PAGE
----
Emerging technologies are creating a real-time, high-bandwidth, global sensor network. The most visible component, the Internet, has become fundamental to 21st century business. The evolution of low-cost, networked sensors, often directly Internet-enabled, is bringing sensors out of their traditional closed-loop realms into the rest of our reality. Don’t believe me? Consider cell phones: There are 1.4 billion active cell phones in use today with more than half a billion units sold last year. As cameras become a standard cell phone feature, we’re becoming the most connected and instrumented people in history.
As sensor and communications technology continues to develop, we can envision a very different Internet than the one we use today. Rather than sending messages and browsing Web pages, we may experience new interactions such as experience sharing and browsing reality.
Data mining, defined broadly as extracting useful information and insights from data, may be the untold half of the sensor networks story. Given the potentially huge amount of data streamed by live sensors, algorithms to fuse, interpret, augment, and present information will become an increasingly important part of networked sensor applications. In this article, we’ll show examples of data integration, analysis, and visualization of sensor information.
We call the data mining of sensor streams “reality mining” to emphasize the direct mining of insight from operations-relevant sensor data streams. Reality mining provides an insight infrastructure between detection and action, allowing businesses and other organizations to use sensor data in valuable ways. For example, adding sensors to stands of trees would allow experts in a wood products company to monitor tree growth for operational efficiency and yield. Combining these sensor data with models of tree growth and projections of product markets as the trees mature could let the company make resource allocation decisions today to maximize profits later.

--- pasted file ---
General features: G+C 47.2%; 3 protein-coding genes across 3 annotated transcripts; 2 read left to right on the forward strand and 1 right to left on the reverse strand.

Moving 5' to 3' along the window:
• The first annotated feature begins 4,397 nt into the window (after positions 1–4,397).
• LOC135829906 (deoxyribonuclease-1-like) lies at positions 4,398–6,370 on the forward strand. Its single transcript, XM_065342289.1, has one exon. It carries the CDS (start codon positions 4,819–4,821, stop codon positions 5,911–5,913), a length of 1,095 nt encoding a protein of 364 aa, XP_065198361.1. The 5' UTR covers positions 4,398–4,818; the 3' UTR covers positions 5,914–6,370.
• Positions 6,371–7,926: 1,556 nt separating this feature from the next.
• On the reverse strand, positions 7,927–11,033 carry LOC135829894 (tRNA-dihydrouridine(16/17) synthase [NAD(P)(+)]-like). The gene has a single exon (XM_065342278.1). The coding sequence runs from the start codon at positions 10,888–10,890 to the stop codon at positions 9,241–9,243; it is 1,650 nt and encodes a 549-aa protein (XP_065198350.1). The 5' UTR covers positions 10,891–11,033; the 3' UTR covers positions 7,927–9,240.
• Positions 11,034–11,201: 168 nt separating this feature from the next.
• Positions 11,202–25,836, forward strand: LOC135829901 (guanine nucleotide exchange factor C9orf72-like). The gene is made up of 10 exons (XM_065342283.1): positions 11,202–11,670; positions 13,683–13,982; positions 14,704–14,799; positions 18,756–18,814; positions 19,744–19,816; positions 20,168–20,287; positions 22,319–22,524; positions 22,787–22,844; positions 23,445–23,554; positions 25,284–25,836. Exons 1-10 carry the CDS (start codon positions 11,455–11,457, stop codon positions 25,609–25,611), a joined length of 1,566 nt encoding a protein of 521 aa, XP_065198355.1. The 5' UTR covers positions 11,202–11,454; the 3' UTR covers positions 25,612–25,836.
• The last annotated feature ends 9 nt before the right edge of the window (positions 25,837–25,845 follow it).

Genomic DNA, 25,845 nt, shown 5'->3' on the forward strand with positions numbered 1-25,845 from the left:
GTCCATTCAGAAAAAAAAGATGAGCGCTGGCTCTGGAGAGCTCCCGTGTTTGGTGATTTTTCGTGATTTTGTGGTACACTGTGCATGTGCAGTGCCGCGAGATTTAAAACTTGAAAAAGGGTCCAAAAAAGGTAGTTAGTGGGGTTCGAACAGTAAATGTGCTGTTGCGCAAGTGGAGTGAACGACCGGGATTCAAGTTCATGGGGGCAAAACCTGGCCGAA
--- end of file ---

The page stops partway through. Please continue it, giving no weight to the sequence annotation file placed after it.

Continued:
HBS Working Knowledge has an article by Jonathan Byrnes:
Paradigmatic change is very important in business. It has the potential to create major new value and to renew a company, but it is very difficult to accomplish in the absence of a business crisis. Managing paradigmatic change is fundamentally different from managing incremental improvements to the existing business.
This book grew out of Kuhn’s research on the history of science. Before Kuhn’s work, the prevailing view of knowledge building in science was that it was a linear process centered on the so-called “scientific method.” According to the traditional view of this process, scientists posit hypotheses, test them, and in this way, build knowledge. However, when Kuhn looked closely at what actually happened, he found that this could not be further from the truth.
Instead, Kuhn found that knowledge building in science was a process that was marked by occasional great lurches forward. In fact, most science took place within the context of a broad, tacit, explanatory framework that he called a “paradigm.” The Aristotelian system that theorized that the sun revolved around the earth is an example of a paradigm.
What Kuhn found in science plays out in business every day. A manager seeking to create paradigmatic change, whether in market focus or vendor integration or manufacturing process, will hit a wall of “the way we do business,” that is analogous to Kuhn’s paradigm.
As in Kuhn’s process, simply showing evidence that a fundamentally different way of doing business would provide higher returns will not be sufficient to motivate paradigmatic change unless a dire crisis is clearly imminent. It will be ignored much as Kuhn’s anomalies were ignored.
Red Herring writes about the “21 most promising global growth candidates weve covered as part of the InnovationWORLD 21.” Among them: Vonage, UTStarcom, Mobile 365, Good Technology and Fortinet.